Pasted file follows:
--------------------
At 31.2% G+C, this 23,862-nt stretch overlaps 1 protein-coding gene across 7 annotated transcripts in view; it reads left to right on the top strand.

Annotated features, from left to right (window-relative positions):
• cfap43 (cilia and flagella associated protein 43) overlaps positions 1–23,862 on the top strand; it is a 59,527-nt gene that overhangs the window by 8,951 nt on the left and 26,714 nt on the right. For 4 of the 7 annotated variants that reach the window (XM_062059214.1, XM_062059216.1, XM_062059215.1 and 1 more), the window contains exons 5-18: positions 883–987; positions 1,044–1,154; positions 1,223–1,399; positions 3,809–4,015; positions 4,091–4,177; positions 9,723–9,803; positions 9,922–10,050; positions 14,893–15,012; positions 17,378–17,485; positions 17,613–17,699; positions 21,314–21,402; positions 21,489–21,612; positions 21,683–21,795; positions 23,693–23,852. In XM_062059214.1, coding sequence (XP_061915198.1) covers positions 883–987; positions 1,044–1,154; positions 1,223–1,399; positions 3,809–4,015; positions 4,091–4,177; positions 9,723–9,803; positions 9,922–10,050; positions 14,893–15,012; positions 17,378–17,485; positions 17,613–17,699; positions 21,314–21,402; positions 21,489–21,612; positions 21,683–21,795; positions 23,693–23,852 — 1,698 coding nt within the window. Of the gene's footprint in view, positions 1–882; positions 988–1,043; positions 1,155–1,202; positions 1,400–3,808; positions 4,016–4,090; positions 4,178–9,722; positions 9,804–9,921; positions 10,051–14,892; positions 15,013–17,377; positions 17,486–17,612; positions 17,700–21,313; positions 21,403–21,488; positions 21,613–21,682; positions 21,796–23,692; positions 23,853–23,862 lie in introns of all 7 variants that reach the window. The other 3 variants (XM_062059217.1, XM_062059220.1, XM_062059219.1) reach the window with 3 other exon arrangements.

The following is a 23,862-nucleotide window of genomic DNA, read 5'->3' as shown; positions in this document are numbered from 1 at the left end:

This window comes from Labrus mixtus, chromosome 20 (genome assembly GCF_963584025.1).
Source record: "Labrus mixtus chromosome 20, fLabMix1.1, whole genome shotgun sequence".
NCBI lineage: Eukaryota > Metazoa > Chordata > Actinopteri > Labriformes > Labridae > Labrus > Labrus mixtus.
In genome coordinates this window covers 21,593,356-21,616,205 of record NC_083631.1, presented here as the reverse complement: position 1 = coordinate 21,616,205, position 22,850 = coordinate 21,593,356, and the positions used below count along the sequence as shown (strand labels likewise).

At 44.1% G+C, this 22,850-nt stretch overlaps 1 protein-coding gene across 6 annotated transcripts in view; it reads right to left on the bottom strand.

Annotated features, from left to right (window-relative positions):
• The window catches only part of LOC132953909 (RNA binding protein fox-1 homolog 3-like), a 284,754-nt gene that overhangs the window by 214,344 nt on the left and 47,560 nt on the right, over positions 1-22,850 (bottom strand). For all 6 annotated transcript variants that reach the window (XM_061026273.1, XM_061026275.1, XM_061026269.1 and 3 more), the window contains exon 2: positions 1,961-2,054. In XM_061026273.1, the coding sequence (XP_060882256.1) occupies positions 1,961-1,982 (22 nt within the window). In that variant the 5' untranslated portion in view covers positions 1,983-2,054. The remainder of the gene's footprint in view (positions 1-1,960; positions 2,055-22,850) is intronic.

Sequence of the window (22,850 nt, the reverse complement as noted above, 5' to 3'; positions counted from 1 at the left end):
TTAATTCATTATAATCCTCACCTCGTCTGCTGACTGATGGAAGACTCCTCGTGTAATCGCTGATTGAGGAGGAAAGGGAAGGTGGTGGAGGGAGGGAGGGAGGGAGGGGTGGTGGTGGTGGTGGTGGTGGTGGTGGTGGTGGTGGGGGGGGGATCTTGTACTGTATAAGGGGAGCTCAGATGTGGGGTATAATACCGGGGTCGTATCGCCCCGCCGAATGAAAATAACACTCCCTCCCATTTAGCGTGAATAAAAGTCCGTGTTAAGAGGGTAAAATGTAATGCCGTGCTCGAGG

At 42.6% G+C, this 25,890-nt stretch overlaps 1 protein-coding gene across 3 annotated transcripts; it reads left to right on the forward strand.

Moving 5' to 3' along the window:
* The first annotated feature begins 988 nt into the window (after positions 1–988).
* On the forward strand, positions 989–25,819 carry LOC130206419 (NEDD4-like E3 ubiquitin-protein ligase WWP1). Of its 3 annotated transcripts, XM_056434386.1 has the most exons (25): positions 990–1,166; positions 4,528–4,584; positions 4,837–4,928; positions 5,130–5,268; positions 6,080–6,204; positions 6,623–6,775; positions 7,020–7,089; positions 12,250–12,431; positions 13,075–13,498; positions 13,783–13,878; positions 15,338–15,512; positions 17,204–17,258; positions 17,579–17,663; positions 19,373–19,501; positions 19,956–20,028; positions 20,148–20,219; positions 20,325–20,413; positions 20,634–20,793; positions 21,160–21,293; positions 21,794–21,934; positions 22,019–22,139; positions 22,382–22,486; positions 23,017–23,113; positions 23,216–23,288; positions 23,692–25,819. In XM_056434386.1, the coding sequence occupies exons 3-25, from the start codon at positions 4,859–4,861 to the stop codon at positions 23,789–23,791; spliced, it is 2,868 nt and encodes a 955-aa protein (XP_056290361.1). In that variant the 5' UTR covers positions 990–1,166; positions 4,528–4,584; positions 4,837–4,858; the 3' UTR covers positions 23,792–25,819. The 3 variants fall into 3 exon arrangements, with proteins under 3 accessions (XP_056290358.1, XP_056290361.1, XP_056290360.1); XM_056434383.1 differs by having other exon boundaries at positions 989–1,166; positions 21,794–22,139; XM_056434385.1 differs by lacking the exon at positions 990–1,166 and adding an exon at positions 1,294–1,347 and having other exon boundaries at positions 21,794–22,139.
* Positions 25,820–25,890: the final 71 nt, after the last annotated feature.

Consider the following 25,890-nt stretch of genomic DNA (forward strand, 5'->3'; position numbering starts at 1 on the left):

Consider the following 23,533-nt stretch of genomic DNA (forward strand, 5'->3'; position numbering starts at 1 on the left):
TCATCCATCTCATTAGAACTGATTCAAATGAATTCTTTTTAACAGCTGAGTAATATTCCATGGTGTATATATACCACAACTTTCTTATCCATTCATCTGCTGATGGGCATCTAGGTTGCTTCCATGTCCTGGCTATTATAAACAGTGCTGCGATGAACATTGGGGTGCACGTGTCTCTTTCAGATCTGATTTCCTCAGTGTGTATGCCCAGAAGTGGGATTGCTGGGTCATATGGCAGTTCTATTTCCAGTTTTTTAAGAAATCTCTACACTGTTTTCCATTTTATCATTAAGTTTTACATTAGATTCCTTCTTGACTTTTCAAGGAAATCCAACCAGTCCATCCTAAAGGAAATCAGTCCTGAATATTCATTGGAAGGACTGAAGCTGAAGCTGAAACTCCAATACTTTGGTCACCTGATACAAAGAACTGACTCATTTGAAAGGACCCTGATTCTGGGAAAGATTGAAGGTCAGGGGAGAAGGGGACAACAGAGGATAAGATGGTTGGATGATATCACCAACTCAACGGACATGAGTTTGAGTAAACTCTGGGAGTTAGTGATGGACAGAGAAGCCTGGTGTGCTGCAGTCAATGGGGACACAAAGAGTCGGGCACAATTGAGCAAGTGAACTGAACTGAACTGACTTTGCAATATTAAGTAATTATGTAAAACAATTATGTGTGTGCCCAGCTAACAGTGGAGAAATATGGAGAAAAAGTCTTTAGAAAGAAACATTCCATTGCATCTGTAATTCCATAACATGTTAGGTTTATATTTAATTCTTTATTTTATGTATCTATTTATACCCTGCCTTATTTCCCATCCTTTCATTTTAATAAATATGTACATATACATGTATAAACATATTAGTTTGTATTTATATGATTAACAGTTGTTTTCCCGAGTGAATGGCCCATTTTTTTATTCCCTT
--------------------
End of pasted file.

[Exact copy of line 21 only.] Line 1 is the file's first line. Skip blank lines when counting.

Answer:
TCATCCATCTCATTAGAACTGATTCAAATGAATTCTTTTTAACAGCTGAGTAATATTCCATGGTGTATATATACCACAACTTTCTTATCCATTCATCTGCTGATGGGCATCTAGGTTGCTTCCATGTCCTGGCTATTATAAACAGTGCTGCGATGAACATTGGGGTGCACGTGTCTCTTTCAGATCTGATTTCCTCAGTGTGTATGCCCAGAAGTGGGATTGCTGGGTCATATGGCAGTTCTATTTCCAGTTTTTTAAGAAATCTCTACACTGTTTTCCATTTTATCATTAAGTTTTACATTAGATTCCTTCTTGACTTTTCAAGGAAATCCAACCAGTCCATCCTAAAGGAAATCAGTCCTGAATATTCATTGGAAGGACTGAAGCTGAAGCTGAAACTCCAATACTTTGGTCACCTGATACAAAGAACTGACTCATTTGAAAGGACCCTGATTCTGGGAAAGATTGAAGGTCAGGGGAGAAGGGGACAACAGAGGATAAGATGGTTGGATGATATCACCAACTCAACGGACATGAGTTTGAGTAAACTCTGGGAGTTAGTGATGGACAGAGAAGCCTGGTGTGCTGCAGTCAATGGGGACACAAAGAGTCGGGCACAATTGAGCAAGTGAACTGAACTGAACTGACTTTGCAATATTAAGTAATTATGTAAAACAATTATGTGTGTGCCCAGCTAACAGTGGAGAAATATGGAGAAAAAGTCTTTAGAAAGAAACATTCCATTGCATCTGTAATTCCATAACATGTTAGGTTTATATTTAATTCTTTATTTTATGTATCTATTTATACCCTGCCTTATTTCCCATCCTTTCATTTTAATAAATATGTACATATACATGTATAAACATATTAGTTTGTATTTATATGATTAACAGTTGTTTTCCCGAGTGAATGGCCCATTTTTTTATTCCCTT